CONNECTED MUNICIPALITIES

Sharing the city amongst each other in Brussels in 2030 can build more literal and figurative bridges and connect different municipalities to get rid of the neighbourhood biases. People feel good in a neighbourhood when its characteristics bring a sense of familiarity but that often renders it unwelcoming for others. This creates a paradox between making sure that people should feel at home versus making everyone feel welcome. We don’t have to make everyone feel at home everywhere, rather they should just feel welcome. 

“Feelings of safety can be stimulated by collectively going to different neighbourhoods” ; “We need a big polygamous marriage between different communes in Brussels” ; “We need more social housing in richer neighbourhoods” ; “Existing places such as libraries can act as bridges between communes” ; “More participative projects at the regional level can bring people from different municipalities together” ; “We need something like a Sister-city policy for communes where each commune has another sister commune for 2 years to do things together and then it rotates” 

4.

Do I have to choose one or the other language in Brussels?” ; “The promotion of monolingualism in a multicultural city like Brussels is questionable while sharing the city”  ; “I dream in Molenbeek of a beautiful hammam with mosaics, with a tea room,… a magnificent place that shows the Moroccan culture” ;During Covid, we were in echo chambers online, and outside we were sharing the parks and fitness tools with strangers. It made differences very visible in the public spaces and it felt unsafe to be there” ;The institutional view on diversity as a topic is still old school, often talking about diversity, we think of immigrants and vulnerable populations” ; “For 2030 we have to be ambitious. Will we still divide people by gender? Maybe there will also be bots with AI?” ; “The language conflict will grow because of the huge influx of migrants brought by climate change and wars” ; “Language is a barrier for people to be themselves and to connect with others. We can go beyond it by connecting through skills and interests.”  ; “We should normalise issues like sexual orientation and let it be expressed in public . But you have to feel safe to do this. Ideally everyone should feel safe to express themselves. Super utopic”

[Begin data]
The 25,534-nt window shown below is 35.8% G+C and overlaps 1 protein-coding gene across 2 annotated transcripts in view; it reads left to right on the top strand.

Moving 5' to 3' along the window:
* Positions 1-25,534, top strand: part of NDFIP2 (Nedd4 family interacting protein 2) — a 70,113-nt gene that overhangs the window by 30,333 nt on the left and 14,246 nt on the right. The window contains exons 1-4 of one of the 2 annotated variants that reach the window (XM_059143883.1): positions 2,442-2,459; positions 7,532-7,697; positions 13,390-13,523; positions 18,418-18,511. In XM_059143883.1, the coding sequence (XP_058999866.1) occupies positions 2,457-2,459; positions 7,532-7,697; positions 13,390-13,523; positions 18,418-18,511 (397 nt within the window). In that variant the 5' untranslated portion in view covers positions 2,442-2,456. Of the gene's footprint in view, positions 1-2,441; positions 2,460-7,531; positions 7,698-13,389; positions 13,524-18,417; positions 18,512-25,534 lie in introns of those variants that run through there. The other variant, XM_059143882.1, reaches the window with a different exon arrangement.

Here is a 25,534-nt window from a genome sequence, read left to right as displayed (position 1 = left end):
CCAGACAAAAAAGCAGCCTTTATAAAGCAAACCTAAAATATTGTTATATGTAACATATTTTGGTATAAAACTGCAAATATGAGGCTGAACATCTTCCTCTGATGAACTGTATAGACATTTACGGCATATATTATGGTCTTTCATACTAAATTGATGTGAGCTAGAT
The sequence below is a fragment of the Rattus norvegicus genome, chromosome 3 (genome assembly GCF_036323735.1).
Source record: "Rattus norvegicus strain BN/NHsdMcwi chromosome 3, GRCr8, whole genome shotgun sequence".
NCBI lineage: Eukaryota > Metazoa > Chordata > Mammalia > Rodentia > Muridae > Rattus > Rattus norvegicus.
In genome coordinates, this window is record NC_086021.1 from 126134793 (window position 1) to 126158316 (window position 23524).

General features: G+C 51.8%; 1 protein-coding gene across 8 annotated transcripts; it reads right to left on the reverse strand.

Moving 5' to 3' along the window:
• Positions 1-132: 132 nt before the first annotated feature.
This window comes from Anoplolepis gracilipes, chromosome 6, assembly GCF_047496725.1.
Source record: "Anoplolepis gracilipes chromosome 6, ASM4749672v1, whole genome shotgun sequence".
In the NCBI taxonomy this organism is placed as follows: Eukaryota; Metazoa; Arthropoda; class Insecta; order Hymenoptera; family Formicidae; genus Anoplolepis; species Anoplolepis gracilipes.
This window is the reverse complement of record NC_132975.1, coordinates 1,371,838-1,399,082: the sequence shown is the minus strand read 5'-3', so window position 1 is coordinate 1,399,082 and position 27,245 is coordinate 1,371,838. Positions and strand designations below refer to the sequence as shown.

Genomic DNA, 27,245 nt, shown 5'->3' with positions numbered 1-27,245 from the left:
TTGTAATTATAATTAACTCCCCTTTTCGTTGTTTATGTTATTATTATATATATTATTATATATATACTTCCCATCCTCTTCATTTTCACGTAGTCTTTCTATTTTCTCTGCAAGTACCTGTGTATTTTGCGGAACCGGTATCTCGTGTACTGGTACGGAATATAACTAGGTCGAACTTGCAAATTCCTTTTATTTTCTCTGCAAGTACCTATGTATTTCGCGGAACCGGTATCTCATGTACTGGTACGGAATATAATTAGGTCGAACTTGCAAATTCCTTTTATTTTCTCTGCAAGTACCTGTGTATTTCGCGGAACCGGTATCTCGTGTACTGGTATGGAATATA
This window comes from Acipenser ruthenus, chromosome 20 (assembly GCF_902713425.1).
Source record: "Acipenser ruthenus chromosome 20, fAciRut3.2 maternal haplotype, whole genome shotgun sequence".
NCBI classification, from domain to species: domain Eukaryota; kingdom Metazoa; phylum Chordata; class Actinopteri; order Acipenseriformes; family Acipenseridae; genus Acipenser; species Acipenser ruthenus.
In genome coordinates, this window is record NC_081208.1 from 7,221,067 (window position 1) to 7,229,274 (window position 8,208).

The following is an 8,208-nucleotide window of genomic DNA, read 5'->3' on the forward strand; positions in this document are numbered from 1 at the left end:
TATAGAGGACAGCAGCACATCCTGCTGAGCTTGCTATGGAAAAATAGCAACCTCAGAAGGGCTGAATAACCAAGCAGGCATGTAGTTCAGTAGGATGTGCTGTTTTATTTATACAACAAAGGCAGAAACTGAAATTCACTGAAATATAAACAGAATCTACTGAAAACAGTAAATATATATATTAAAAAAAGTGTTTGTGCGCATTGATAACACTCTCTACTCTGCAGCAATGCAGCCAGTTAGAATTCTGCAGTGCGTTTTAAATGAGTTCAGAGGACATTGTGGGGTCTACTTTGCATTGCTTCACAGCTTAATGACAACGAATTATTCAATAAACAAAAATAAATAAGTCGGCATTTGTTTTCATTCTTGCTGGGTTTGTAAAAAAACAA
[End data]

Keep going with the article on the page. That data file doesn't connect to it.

FACILITATING PLURALITY

Sharing the city amongst each other in Brussels in 2030 facilitates the plurality of lifestyles and identities. It is about welcoming the plurality of cultural expressions, languages, genders, perspectives and species. By making social and political space for plurality, we can make Brussels truly a lab for the future of cities. Education has an important role to play to teach multiculturalism and multilingualism. 

There is also a comfort in the fact that everyone is so visually different, you are not the odd one. Show how powerful it can be to be unapologetically yourself” ; “It is not just the education system but also the cities have a responsibility to teach plurality. If a young kid doesn’t find answers at school it would be amazing if they find these things in the city” ;What if we can learn a language while cooking or climbing?” ; “We need to rethink the pronouns we use in our everyday language” ;English can become an official language and we should be able to do admin work in any language” ;We need collective celebrations of diverse festivals and through that display of different cultures”  ; “The introduction and the democratisation of real-time interpretation devices can be a real game changer”

5.

“In Brussels I need a person to help me get in and out of the metro. It’s a bit sad. It is time consuming” ; “The school books are white, not diverse enough. You see perfection everywhere” ; “We segregate people with a handicap, put them on a bus, in a social block, in a special school. Mix them with the others” ; “When someone has an assistant, people talk to the assistant, not to the person directly” ; “It would be amazing if I would be able to take the bus without planning and organising. That I can just participate with my friends that are already there, instead of coming to get me” ; “People lack education on differences as they are not confronted with the differences” ; “I would love to participate in the zinneke parade, but everyone is standing and looking up, I’m down on my wheelchair” ; “Dealing with opposing needs and desires makes sharing hard. Eg: party vs dement people, spontaneous vs taking handicaped people into account” ; “The behaviour in public places like sports places is gendered. The masculine sphere dominates over others”